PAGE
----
In Alabama, a long line of voters waited in the rain outside a courthouse, as a dance troupe in pink masks, pink T-shirts and clear plastic ponchos kept them entertained. In New York, voters waiting to cast ballots kept themselves occupied by knitting, sipping coffee or thumbing their smartphones. Outside a polling place in Ohio, the line to get inside was so long it snaked along the shoulder of a road.

Across the country, Americans have been transfixed by images of voters enduring huge lines to cast ballots, as states across the country have begun opening up sites for early, in-person voting.

The lines — many in urban areas — are a reflection of voter enthusiasm generated by the Trump presidency, which has inspired fervent passion among the president’s base, and a significant backlash.

But amid concerns about the coronavirus, most experts believe the election will feature more Americans voting outside of the in-person ballot box than ever before. Voting by mail has already been underway in multiple states for weeks.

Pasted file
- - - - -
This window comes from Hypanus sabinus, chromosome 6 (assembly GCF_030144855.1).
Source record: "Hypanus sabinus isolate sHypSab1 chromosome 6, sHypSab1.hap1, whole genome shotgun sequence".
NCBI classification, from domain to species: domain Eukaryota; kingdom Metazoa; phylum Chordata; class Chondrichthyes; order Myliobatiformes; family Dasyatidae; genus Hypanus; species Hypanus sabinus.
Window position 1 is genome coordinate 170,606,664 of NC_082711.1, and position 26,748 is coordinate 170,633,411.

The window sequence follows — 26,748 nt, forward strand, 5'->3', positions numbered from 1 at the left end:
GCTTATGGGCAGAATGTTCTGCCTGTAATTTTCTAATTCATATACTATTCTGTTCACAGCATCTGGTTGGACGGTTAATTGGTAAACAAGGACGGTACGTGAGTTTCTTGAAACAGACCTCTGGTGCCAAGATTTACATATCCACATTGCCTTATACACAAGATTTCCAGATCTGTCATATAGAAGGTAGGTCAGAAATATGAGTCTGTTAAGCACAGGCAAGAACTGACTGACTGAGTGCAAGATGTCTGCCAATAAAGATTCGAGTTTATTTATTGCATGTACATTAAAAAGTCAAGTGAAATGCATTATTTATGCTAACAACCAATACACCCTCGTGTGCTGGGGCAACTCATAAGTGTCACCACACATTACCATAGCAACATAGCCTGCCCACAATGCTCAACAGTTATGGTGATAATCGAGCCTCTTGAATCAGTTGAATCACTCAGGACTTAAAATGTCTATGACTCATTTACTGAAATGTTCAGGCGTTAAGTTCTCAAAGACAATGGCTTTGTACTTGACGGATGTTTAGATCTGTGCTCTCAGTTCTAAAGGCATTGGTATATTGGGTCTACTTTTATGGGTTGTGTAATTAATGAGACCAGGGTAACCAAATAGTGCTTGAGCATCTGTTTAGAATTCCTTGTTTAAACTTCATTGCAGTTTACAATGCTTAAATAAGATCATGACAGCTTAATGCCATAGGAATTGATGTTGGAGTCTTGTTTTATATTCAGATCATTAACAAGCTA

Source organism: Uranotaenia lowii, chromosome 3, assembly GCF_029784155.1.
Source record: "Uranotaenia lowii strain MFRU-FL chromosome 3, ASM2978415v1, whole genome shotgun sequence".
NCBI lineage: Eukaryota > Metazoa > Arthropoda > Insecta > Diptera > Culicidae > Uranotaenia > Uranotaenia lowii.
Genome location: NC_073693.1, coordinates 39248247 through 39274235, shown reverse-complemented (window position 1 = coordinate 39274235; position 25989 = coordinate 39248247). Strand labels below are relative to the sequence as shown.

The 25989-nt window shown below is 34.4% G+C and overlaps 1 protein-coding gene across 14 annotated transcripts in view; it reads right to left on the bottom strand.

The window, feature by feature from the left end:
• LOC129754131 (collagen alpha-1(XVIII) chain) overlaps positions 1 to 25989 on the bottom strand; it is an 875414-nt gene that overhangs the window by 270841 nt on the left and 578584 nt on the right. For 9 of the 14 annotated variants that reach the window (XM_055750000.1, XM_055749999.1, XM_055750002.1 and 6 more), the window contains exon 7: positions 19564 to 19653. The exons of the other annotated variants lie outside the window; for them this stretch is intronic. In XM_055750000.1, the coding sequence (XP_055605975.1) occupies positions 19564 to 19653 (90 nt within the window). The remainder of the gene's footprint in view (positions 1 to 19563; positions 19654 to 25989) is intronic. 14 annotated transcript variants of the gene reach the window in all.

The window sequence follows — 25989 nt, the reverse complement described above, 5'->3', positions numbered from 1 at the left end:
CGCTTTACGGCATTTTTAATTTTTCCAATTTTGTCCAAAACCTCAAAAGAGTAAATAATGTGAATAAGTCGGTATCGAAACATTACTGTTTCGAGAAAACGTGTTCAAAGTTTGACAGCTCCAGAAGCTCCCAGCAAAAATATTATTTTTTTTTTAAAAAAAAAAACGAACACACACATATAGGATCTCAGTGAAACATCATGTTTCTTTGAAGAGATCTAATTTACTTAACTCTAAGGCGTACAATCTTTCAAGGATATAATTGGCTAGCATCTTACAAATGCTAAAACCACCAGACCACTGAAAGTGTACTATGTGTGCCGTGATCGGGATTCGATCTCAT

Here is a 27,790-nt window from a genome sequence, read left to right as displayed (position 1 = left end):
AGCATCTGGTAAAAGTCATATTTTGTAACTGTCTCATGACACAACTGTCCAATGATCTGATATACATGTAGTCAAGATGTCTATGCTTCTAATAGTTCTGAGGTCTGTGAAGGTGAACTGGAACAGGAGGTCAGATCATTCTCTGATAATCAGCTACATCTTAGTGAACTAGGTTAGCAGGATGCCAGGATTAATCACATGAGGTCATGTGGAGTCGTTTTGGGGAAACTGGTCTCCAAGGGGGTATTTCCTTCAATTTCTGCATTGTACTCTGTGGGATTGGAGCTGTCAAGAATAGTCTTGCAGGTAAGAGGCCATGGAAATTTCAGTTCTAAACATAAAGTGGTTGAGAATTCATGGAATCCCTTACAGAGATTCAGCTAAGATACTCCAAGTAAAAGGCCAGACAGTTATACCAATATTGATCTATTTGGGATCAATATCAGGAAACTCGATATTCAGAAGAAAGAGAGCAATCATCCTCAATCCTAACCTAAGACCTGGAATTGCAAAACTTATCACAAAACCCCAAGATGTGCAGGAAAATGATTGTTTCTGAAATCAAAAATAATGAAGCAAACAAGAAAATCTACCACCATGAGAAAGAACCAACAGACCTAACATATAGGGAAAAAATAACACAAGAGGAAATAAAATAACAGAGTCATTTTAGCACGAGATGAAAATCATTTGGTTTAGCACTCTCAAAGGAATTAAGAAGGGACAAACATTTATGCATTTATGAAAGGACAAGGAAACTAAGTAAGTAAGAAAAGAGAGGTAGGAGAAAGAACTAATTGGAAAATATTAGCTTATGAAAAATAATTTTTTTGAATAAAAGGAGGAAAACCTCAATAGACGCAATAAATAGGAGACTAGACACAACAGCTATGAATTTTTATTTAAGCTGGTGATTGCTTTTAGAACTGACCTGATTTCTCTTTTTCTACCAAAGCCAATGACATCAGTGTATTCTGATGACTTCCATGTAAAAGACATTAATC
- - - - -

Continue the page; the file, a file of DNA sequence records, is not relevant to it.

More than 56 million ballots have already been cast in the 2020 election, according to a Times analysis, more than the previous early turnout record set in 2016. Roughly 86 million absentee ballots have been requested or sent to voters.

Several states — including Georgia and North Carolina — have already broken early voting turnout records.

But long lines at polling sites do not mean that Joseph R. Biden Jr. is assured victory.

Both parties expect Mr. Trump’s supporters to favor in-person voting on Election Day, Nov. 3. That’s because Democrats tend to live in more urban areas and have longer wait times. It is also because Mr. Trump and Republicans have railed against mail-in voting.